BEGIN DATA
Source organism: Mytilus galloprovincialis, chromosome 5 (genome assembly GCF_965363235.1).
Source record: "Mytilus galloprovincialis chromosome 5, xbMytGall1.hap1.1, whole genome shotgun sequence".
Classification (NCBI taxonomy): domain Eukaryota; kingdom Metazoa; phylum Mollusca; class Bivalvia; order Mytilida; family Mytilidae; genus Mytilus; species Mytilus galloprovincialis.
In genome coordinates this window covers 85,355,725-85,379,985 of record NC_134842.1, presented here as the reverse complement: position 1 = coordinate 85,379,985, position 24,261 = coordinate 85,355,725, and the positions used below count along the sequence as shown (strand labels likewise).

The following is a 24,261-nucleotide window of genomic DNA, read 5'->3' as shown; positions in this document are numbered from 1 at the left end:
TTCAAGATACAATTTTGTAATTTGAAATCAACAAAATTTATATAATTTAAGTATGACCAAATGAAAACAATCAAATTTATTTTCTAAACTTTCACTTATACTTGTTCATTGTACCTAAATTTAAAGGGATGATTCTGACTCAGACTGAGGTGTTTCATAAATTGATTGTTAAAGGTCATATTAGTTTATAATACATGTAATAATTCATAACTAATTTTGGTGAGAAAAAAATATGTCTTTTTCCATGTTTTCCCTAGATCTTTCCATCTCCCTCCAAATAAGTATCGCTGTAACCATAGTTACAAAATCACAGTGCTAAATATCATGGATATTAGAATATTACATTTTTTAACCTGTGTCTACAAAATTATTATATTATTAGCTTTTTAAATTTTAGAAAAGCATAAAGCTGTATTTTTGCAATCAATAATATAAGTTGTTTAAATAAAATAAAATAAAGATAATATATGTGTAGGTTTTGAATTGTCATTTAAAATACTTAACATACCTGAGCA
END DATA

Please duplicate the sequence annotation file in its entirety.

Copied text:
Source organism: Mytilus galloprovincialis, chromosome 5 (genome assembly GCF_965363235.1).
Source record: "Mytilus galloprovincialis chromosome 5, xbMytGall1.hap1.1, whole genome shotgun sequence".
Classification (NCBI taxonomy): domain Eukaryota; kingdom Metazoa; phylum Mollusca; class Bivalvia; order Mytilida; family Mytilidae; genus Mytilus; species Mytilus galloprovincialis.
In genome coordinates this window covers 85,355,725-85,379,985 of record NC_134842.1, presented here as the reverse complement: position 1 = coordinate 85,379,985, position 24,261 = coordinate 85,355,725, and the positions used below count along the sequence as shown (strand labels likewise).

The following is a 24,261-nucleotide window of genomic DNA, read 5'->3' as shown; positions in this document are numbered from 1 at the left end:
TTCAAGATACAATTTTGTAATTTGAAATCAACAAAATTTATATAATTTAAGTATGACCAAATGAAAACAATCAAATTTATTTTCTAAACTTTCACTTATACTTGTTCATTGTACCTAAATTTAAAGGGATGATTCTGACTCAGACTGAGGTGTTTCATAAATTGATTGTTAAAGGTCATATTAGTTTATAATACATGTAATAATTCATAACTAATTTTGGTGAGAAAAAAATATGTCTTTTTCCATGTTTTCCCTAGATCTTTCCATCTCCCTCCAAATAAGTATCGCTGTAACCATAGTTACAAAATCACAGTGCTAAATATCATGGATATTAGAATATTACATTTTTTAACCTGTGTCTACAAAATTATTATATTATTAGCTTTTTAAATTTTAGAAAAGCATAAAGCTGTATTTTTGCAATCAATAATATAAGTTGTTTAAATAAAATAAAATAAAGATAATATATGTGTAGGTTTTGAATTGTCATTTAAAATACTTAACATACCTGAGCA